"Gen. Herren paid a surprise visit to G Cos. forward positions early one morning, walking up toward the crest of the high ground a few yards below which the foxholes of Lt. Paul McCoy's platoon were located. Near one of the foxholes, he stood looking down on the Siegfried Line. The occupant looked around and, seeing him, blurted out, 'Get down, you SOB, don't you know there are snipers out there!' Hitting the ground, the general crawled to the foxhole, thanked the soldier, and then disappeared, crawling back to the rear."

The enemy deployed a mixture of 347th VGD and 559th VGD elements against each of the regiments and held in reserve an odd collection of units, including the Assault Bn of First Army HQ. Battle Group of Zweibruecken Volksturm, 67th Mtn Rcn Bn, and 17th SS PGD Assault Gun Bn. Among the units identified by the 70th Div G-2 as being possibly available for commitment was the 6th SS Mtn Div, out of contact after last being identified in the nearby Bitche area.

The journal of Division G-2 records: "Four Yugoslav civilians who left Stiring-Wendel on March 1 were detained and interrogated by the IPW team. They reported seeing only seven German soldiers there and that civilian residents were complaining about U.S. artillery shooting up their town already abandoned by nearly all German forces." In view of the hard fighting that the 274th later encountered in Stiring-Wendel, it seems that this report could have resulted from an intentional deception.

The first two days of March were spent reorganizing, regrouping and patrolling. On the 2nd, in the only action noted for that day in the 70th Division Narrative History, E/276 dispersed enemy combat patrols which had attacked it near Kreutzberg Ridge in what turned out to be a farewell ceremony marking the end of its attachment to the 274th. Shortly, Co. E returned to its own regiment. Otherwise, enemy action was confined to sporadic mortar and artillery fire.

For the resumption of the attack on March 3, the Divarty field order indicated where enemy resistance was expected to be toughest. The 882nd, 883rd, and 884th were to provide direct support of their normal combat-team partner regiment; the 725th FA Bn was to reinforce the 882nd's fire support of the 274th's attack into Stiring-Wendel.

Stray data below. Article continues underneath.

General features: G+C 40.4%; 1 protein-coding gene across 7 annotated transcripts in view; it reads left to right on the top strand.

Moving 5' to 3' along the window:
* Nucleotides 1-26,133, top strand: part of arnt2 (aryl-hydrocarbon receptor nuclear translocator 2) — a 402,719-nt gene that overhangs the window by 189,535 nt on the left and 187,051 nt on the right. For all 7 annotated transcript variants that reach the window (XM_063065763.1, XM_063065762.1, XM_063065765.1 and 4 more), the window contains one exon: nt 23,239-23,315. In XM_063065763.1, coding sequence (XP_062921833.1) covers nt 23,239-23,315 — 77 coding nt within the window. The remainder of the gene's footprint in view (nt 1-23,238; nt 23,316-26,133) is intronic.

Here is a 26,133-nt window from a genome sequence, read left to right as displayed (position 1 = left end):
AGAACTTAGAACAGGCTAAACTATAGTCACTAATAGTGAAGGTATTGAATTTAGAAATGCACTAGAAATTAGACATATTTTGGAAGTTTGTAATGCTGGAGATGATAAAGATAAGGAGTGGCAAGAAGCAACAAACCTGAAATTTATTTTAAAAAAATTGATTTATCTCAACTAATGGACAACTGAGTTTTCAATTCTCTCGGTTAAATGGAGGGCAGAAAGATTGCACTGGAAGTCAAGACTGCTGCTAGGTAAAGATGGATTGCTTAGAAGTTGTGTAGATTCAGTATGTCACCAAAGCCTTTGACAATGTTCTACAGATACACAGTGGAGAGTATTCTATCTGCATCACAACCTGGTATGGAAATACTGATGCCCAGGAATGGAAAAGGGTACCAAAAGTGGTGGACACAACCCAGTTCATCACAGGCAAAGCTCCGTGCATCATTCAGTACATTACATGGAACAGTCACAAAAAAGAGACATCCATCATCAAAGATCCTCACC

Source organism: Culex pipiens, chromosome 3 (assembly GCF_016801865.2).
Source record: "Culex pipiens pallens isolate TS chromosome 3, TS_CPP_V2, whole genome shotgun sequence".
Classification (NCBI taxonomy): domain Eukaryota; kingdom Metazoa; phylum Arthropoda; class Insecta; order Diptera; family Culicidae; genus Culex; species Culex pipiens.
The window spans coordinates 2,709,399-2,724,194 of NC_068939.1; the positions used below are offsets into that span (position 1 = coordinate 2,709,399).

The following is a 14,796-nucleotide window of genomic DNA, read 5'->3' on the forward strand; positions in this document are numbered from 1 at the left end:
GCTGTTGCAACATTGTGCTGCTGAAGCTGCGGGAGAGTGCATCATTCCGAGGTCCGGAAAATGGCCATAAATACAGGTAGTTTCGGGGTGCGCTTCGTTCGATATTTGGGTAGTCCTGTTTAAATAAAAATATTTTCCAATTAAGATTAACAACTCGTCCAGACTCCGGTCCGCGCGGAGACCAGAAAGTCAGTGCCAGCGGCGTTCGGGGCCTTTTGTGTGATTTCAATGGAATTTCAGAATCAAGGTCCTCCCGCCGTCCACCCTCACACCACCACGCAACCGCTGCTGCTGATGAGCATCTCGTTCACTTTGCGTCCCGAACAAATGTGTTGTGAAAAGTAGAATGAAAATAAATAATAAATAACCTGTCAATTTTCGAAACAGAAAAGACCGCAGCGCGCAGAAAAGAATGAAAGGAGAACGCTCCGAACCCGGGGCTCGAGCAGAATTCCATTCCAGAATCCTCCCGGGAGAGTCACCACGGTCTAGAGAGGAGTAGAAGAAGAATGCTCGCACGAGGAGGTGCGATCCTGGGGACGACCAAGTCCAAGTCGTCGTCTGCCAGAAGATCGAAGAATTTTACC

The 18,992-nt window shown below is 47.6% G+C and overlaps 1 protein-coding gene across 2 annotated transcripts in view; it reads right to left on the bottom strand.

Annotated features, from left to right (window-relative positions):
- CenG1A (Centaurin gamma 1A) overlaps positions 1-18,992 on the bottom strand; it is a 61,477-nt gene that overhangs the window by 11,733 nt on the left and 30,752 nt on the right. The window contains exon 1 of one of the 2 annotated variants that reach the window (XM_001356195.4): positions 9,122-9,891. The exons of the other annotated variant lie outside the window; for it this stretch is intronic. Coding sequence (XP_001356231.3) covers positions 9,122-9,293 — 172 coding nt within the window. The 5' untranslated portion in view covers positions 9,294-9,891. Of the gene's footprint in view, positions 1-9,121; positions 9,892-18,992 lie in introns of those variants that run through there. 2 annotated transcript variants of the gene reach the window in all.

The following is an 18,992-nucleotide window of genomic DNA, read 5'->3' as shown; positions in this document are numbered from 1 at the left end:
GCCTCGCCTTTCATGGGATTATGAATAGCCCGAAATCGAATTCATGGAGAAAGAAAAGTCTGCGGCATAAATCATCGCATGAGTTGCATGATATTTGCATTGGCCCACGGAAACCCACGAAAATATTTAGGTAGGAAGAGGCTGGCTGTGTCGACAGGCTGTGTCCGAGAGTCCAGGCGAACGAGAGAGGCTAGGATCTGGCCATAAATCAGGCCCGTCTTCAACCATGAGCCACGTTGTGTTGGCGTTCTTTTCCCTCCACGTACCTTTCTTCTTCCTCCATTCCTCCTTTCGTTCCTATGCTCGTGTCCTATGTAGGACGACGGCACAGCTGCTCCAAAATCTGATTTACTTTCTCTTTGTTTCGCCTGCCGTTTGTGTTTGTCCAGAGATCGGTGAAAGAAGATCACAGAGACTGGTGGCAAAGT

Recollections of Andy Davenport, C/882 FA:

"Lt. Howard Peck was forward observer of a team including 'Red' Turner, radio operator, and Davenport as scout corporal. The morning of the attack into Stiring-Wendel, the team set up its OP in the woods overlooking the town. A telephone wire was run up the hill and the radio and the telephone remote control were placed in a two-manjigxhole. Before 274th's attack, a Kraut counterattack started, and Peck requested fire on the enemy. However, due to the steep terrain, the incoming shells with their proximity fuses began going off right over Turner's and Davenport's foxhole. When we got our guns to ceasefire, we could hear Kraut skirmishers coming, firing short bursts to draw fire. We got out of there fast."

In the 276th's attack, the assault companies were I, K, A, C and an attached company of the French Lorraine Division. Their advance quickly covered all untaken ground before the railroad embankment and continued, on the left, along the roads from Forbach to the west, northwest and north. However, the underpass of the road to Im Bruch was a problem. Mines in the underpass and heavy enemy fire blocked Co. K and Co. A behind it, several supporting tanks being lost to the mines there. On the right, Co. C and the French company crossed the tracks but were halted by enemy resistance from the Nord Caserne. At dusk the 3rd Battalion advance to the west approached Marienau.

The G-2 journal says: "According to their major in charge, the French infantry attached to the 276th were under orders to send POW's to the French POW facility in Metz and not turn them over to 70th. He at last agreed to Division's questioning their POW's while under French guard but they were not to be evacuated in U.S. channels.One of their POW's was thought to have infor- mation on gun positions at the Simon Mine." This complication with the French Ally was not isolated. Capt. Fred Cassidy recalls 274th orders not to use attached French troops in any combat action. In Stiring-Wendel they were used to handle the Allied POW's that flocked into that town.

Against Stiring-Wendel, the 274th advanced from Kreutzberg Ridge and Sangenwald, with 3rd, 2nd, and 1st battalions abreast. Less resistance was encountered in wooded approaches than through open areas or along roads and trails, stubbornly covered by enemy MG fire; during the day, mortar and artillery fire ranged from moderate to heavy. By late afternoon, 2nd Bn was fighting inside Stiring-Wendet, the other two battalions having taken Sophie to the south and reached the Metz Highway to the cast of that town. From its sector, 275th fire supported the advance of the 274th.